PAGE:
Marianne Elliott: Public anxious to see Govt action on tax dodging

Revenue Minister Michael Woodhouse said that the Ministry of Finance was getting advice on whether to implement a diverted profits tax in New Zealand.
Revenue Minister Michael Woodhouse said that the Ministry of Finance was getting advice on whether to implement a diverted profits tax in New Zealand.

The New Zealand public want action on multinational tax dodging, and the Australian Government is showing the way, with their Budget announcement of a diverted profits tax, more commonly known as a Google Tax.

This tax is aimed at cracking down on multinational corporations that are paying little to no tax by shifting their profits to countries with lower tax rates.

The tax works by creating an incentive for corporations to declare their profits in the countries where they do business by applying a higher tax rate to profits which have been diverted. In the UK, for example, diverted profits are taxed at a rate of 25 per cent while the standard UK corporation tax rate is 20 per cent. The UK "Google Tax" acts as a 5 per cent penalty to discourage businesses from diverting their profits abroad.

Yesterday, the Australian Government showed that unilateral action to stop multinational tax dodging is possible. As Australian Treasurer Scott Morrison said, "Those seeking to do the wrong thing will be left with no doubt that deliberate tax avoidance and evasion will not be tolerated." New Zealanders want similar decisive action from our Government.

Along with the Google Tax, last night's Budget gave the Australian Tax Office more resources to deal with corporate tax avoidance. Stronger protections for whistleblowers who expose tax avoidance are also part of the Australian approach to combating the issue. Together these measures are expected to raise an additional A$3.9 billion ($4.2 billion) in revenue over the next four years. As in the UK, Australia is targeting large multinationals, with the new tax applying only to companies with global revenue of more than A$1 billion and Australian revenue of more than A$25 million.

We know the Government has taken advice on implementing a similar tax in New Zealand. On March 29, in response to a question in the House, Revenue Minister Michael Woodhouse said that the Ministry of Finance was getting advice on whether to implement a diverted profits tax in New Zealand. This came in the wake of a Herald investigation that found the 20 multinational companies most aggressive in shifting profits out of New Zealand paid virtually no income tax, despite recording nearly $10 billion in annual sales to Kiwi consumers.

Last week a nationwide poll showed more than two thirds of New Zealanders are concerned about multinationals not paying their fair share in tax and want the Government to take action to stop corporate tax dodging. On Friday, ActionStation released UMR polling data showing 69 per cent of New Zealanders are concerned that multinational companies are organising their finances so they pay tax in countries with very low tax rates which means in turn they pay very little tax in countries like New Zealand, where they do business. This is much-needed money that could be going to our health and education systems.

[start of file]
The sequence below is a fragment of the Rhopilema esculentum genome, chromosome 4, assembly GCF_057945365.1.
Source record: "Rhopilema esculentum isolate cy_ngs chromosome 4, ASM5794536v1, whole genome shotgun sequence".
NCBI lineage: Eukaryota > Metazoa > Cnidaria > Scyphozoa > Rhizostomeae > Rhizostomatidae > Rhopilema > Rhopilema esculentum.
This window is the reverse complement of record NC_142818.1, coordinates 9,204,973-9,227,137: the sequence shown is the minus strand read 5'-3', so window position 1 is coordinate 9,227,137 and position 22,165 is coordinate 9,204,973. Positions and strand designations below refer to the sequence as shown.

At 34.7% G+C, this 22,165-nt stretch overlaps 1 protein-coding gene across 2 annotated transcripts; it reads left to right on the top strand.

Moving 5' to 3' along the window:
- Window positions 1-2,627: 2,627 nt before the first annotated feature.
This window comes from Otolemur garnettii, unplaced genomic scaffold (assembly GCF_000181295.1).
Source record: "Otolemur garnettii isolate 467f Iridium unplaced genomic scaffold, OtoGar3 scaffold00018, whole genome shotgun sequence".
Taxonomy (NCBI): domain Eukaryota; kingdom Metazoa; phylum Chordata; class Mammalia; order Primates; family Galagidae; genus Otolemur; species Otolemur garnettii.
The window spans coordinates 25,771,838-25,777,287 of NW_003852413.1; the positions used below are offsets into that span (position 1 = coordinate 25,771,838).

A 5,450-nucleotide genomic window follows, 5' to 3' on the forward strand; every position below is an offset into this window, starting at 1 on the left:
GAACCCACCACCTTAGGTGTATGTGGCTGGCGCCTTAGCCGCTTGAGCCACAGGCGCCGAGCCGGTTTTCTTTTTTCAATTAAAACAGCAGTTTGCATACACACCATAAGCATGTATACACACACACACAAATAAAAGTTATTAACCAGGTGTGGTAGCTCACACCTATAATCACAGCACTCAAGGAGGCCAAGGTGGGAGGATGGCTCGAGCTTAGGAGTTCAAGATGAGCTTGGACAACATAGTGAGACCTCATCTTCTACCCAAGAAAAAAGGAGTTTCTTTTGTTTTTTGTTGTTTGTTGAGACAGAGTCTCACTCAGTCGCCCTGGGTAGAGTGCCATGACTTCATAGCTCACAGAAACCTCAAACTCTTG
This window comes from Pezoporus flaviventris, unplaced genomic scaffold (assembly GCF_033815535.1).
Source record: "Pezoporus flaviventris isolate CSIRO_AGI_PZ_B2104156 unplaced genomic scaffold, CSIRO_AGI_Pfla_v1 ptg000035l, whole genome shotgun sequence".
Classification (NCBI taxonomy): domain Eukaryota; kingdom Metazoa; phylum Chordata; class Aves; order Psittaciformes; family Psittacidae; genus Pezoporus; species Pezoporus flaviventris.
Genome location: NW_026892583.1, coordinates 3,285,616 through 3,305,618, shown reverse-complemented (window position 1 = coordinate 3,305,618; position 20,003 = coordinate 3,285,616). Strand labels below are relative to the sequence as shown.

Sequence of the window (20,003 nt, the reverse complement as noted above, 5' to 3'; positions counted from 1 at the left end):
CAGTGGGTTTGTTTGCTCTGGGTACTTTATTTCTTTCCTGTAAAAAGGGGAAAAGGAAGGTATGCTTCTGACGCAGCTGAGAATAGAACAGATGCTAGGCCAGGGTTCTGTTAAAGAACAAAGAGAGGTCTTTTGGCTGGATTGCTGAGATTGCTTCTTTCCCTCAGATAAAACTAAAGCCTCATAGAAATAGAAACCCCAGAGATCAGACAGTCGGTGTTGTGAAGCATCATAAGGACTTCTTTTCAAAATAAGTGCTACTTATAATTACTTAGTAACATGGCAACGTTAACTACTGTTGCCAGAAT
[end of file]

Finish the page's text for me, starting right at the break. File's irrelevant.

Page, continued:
The Government has said this problem needs to be solved at the international level, with Woodhouse asserting "the OECD is the best place in which to have that analysis". Clearly there is an essential role for an international response to this problem, but New Zealanders also expect to see leadership on this from our own Government.

Tax expert Sol Picciotto has observed that the UK's decision to take unilateral action despite OECD efforts to address this issue suggest they think OECD efforts may fail, or that the likely outcomes may not suit the UK.

The time has come for the New Zealand Government to take similar action to close the profit-shifting loopholes that these corporations are exploiting in our country.

The poll also asked how people think our Government is doing tackling the problem. More than twice as many respondents said they think the Government is handling the issue poorly (39 per cent) than those that think it is handling it well (14 per cent).

ActionStation members are calling for the Government to follow Australia - and the United Kingdom's - lead and bring in a diverted profits tax to counteract the arrangements used by large multinational corporations that result in the erosion of the NZ tax base.

With Budget 2016 looming, people want to know whether this Government will act in the interests of ordinary New Zealanders by acting to close these tax loopholes, or will they allow multinational corporations to continue to get away with cheating New Zealanders of essential tax dollars that we badly need to fund basic social services, or to meaningfully tackle child poverty in our country.

Marianne Elliott is co-founder of ActionStation, a member-funded campaign for a fairer society.

Debate on this article is now closed.

- NZ Herald

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